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DO IT YOURSELF ONLINE DIVORCE IN DELAWARE

Grounds for Divorce
Delaware is a no-fault divorce state, which means that the petitioner asserts that the marriage is irretrievably broken without any hope of reconciliation. A marriage is irretrievably broken because of a voluntary separation, a separation caused by a spouse's misconduct, a separation caused by a spouse's mental illness or separation caused by incompatibility.
Delaware Residency Requirements for Divorce

Either spouse must have lived in the state of Delaware for at least six months. For a divorce action, a person in the armed forces and stationed in Delaware is considered to be a resident.

How To Get a Divorce in Delaware

For a no-fault divorce in Delaware, the spouses must separate for at least six months before filing for divorce in Delaware. Even if they live in the same house but don't share the same bedroom or have sexual relations, they can be considered separated. For divorce cases, such as abuse or adultery, a party can file for divorce at any time.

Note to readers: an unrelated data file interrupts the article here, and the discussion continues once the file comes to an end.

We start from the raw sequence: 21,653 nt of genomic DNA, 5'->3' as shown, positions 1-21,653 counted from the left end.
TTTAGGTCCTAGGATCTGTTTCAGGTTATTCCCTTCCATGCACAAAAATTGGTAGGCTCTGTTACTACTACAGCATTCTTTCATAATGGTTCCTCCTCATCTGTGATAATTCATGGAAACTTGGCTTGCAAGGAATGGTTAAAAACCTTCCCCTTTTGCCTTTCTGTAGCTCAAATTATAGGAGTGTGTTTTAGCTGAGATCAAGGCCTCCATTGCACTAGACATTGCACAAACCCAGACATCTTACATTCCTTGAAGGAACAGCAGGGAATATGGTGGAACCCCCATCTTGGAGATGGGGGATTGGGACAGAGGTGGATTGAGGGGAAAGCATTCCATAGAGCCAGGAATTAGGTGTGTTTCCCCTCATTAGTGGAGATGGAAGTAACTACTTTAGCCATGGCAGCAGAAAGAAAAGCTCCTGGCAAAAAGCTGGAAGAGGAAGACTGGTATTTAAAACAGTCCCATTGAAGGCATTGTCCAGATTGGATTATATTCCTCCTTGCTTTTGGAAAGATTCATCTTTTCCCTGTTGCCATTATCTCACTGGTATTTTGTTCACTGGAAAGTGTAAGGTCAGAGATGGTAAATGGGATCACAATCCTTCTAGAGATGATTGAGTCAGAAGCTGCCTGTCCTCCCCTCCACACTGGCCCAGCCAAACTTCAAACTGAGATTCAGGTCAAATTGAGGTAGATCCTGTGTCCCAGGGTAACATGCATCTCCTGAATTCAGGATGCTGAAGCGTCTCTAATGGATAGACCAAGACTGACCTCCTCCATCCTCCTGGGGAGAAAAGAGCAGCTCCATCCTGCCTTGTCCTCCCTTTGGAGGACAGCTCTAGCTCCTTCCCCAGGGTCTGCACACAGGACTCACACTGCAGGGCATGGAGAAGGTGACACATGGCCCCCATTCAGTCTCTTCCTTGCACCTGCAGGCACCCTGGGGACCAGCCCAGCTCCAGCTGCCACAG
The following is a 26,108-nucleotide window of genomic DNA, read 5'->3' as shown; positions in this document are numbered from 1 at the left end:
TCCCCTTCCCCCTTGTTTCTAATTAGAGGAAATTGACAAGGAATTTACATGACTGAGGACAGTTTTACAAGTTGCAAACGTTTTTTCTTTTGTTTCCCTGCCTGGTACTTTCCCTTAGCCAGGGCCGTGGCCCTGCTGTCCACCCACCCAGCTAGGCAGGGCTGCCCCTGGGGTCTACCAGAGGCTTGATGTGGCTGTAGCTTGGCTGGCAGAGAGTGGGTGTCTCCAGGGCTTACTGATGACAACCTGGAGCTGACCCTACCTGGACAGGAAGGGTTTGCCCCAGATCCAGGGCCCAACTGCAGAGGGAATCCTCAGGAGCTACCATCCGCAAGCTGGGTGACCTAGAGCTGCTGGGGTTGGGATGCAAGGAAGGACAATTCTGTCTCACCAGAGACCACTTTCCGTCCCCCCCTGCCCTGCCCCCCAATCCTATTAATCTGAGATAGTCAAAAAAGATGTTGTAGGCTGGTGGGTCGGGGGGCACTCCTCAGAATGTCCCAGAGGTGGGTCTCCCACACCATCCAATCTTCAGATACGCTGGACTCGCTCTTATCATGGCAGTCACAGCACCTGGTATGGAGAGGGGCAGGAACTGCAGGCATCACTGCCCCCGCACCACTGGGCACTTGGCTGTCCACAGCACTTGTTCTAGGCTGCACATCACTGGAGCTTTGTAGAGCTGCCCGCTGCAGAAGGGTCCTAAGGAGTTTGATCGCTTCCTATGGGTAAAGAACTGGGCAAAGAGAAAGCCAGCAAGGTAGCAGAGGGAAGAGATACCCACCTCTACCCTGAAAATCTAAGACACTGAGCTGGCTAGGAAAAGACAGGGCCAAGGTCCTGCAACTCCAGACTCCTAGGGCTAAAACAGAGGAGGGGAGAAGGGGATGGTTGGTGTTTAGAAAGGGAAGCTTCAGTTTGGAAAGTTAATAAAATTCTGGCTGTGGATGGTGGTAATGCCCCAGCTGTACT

Delaware online divorce process Parents with children under 18 must attend a parent education class. Spouses can file for divorce before taking the class, but the court won't proceed until both submit certificates of completion. The Delaware Courts website provides a list of approved parent education classes.

The petitioner completes the Petition for Divorce, which states that at least one spouse has been a resident for six months, gives a legal ground for divorce and identifies any other issues, such as dividing assets and debts, child custody, child support and alimony. Spouses who agree on all of these issues often file pro se for an uncontested divorce. Here is more information regarding the process of filing uncontested divorce papers in Delaware.

The petitioner files the Petition in the clerk's office of the family court in the county of filing, and the clerk will time and date stamp the original with a filing notation. If the couple has minor children the petitioner must also file the Affidavit of Children's Rights (Form 279), and if the spouses have a separation agreement, the petitioner files it as well as the Stipulation to Incorporate the Separation Agreement Form (Form 443).

The petitioner serves the respondent a copy of the filed Petition for Divorce.